This week is turning out to be a mini-family reunion for me. My parents and two of my brothers are in town as are some aunts and uncles and cousins. Yesterday evening at a family barbecue near Venice Beach I fell into a conversation with my aunt and uncle about the reading habits of my young cousin, Tim, who is 10. He’s a very precocious reader and has finished off nearly all of the highly recommended children’s series that are out there right now: Harry Potter, Lemony Snicket, and Brian Jacques’ Redwall Series (I recommended Phillip Pullman’s His Dark Materials Trilogy since he hasn’t gotten to that yet.) The thing is, there’s a limited amount of high quality young adult fiction out there, so what do you do if your kid has read it all? Since I started working at the bookstore I have occasionally been posed this question by parents. It’s actually a crucial moment in the life of a young a reader, the point where they could very easily lose some interest reading because they have read all the kids’ books and aren’t allowed to read adult books. What folks sometimes forget is that there are quite a few books that, though they are shelved in the adult fiction section, are perfect books to help segue strong, young readers into the wider world that lies beyond the young adult section. Some people call these books classics, but they are perfect for challenging kids and keeping them interested in reading: The Adventures of Huckleberry Finn, The Time Machine, 20,000 Leagues Under the Sea, and Journey to the Center of the Earth, to name just a few. I would also recommend that these children read the books in their original forms, not the abridged versions. I remember reading abridged versions of various classics when I was younger, and I think lots of other folks do as well, but looking back it just doesn’t seem necessary. In fact, as an eleven or twelve year old, I learned a lot of complex things about the world around me from the books I read, and these important details, the harsh language in Huck Finn, for example, seem to be just the things that are excised in order to create the kid friendly versions. We challenge kids in many aspects of their lives, why not challenge them to explore the big questions that arise from reading the classics. I hope that the children’s book industry continues to move in this direction, and a lot of the intelligent and challenging kids’ books that are out there indicate that it will. On the other hand, my friend Edan pointed out to me the other day the upcoming release of a “Student Edition” of Yann Martel’s international bestseller Life of Pi, from which, one can assume, the editors have removed anything that might distress, and therefore challenge, a young reader. Here’s hoping that this doesn’t kick off a new trend.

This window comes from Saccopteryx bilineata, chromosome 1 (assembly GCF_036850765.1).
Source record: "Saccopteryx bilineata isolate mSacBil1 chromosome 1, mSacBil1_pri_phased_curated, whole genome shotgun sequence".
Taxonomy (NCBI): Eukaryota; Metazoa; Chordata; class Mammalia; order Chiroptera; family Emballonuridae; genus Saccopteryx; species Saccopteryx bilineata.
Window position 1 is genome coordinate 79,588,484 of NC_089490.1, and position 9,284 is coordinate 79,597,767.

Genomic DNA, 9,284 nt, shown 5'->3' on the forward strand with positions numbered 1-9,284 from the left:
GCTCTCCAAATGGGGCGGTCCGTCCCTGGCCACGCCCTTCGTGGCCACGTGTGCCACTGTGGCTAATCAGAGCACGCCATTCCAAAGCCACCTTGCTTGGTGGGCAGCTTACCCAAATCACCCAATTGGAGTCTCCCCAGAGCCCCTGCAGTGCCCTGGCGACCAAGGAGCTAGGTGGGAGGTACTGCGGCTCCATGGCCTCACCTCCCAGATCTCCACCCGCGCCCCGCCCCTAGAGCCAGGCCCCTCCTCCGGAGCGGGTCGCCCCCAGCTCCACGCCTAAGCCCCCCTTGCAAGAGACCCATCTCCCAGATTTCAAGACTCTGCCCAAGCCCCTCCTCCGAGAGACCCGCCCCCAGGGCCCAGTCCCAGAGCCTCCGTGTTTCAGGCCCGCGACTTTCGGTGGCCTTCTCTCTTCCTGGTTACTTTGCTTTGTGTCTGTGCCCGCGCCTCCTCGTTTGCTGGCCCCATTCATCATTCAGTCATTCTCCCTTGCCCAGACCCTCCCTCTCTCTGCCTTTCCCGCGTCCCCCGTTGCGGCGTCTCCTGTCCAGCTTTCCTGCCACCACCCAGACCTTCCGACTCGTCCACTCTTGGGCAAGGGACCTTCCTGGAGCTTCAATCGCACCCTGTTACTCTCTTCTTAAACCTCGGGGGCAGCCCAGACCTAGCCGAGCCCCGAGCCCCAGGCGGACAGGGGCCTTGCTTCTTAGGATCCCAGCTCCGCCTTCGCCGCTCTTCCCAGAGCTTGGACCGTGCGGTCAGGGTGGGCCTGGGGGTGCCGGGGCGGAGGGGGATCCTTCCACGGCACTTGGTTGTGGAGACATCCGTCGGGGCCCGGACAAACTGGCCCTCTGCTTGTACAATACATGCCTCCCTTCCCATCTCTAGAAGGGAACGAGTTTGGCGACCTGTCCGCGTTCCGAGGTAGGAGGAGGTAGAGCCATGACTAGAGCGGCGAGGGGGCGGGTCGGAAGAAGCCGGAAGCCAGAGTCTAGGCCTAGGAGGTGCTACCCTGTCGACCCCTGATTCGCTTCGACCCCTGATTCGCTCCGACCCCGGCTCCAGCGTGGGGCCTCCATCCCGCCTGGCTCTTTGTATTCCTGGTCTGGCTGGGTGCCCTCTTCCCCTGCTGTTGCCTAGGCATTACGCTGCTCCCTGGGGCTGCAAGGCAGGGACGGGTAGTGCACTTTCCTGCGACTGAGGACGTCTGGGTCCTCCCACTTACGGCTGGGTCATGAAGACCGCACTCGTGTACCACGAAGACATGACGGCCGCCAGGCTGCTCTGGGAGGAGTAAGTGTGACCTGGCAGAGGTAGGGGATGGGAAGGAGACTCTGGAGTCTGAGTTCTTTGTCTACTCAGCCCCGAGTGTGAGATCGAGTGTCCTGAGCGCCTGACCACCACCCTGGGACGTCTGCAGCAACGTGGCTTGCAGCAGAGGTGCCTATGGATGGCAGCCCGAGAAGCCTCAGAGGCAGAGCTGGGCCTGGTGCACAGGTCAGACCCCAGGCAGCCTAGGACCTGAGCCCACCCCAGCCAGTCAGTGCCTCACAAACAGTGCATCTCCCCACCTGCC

Who knew there was such a market for rejected New Yorker cartoons? The Rejection Collection: Cartoons You Never Saw, and Never Will See, in The New Yorker (which we noted upon its release) apparently did well enough to spawn a sequel: The Rejection Collection Vol. 2: The Cream of the Crap.Those who really go in for cartoons that never saw the light of day may also appreciate Killed Cartoons: Casualties from the War on Free Expression, a collection of editorial cartoons that got spiked from various newspapers for various reasons.Finally, if we may leap to cartoons that were no doubt jettisoned from generations of classrooms, a massive two volume set collecting the complete cartoons of Mad Magazine legend Don Martin. Hard to go wrong with that.
The Guardian has a story in which some notable writers suggest what they think kids should be reading. While I don’t agree with British poet Laureate Andrew Motion who proffers Don Quixote, Ulysses and The Wasteland, I love that lots of more appropriate classics are suggested. I’ve long thought that young readers, perhaps having read all the Harry Potters and Lemony Snickets, should be pointed in the direction of classic books which often do not reside in “young adult” sections and thus are not always offered to young readers. Robinson Crusoe (suggested by JK Rowling), The Rime of the Ancient Mariner (suggested by Philip Pullman) and Great Expectations (suggested by Motion) are all great suggestions. Nick Hornby, meanwhile, declined to make any suggestions saying:I used to teach in a comprehensive school, and I know from experience that many children are not capable of reading the books that I wanted them to read. If I choose 10 books that I think would be possible for all, it wouldn’t actually be a list that I would want to endorse. I think any kind of prescription of this kind is extremely problematic.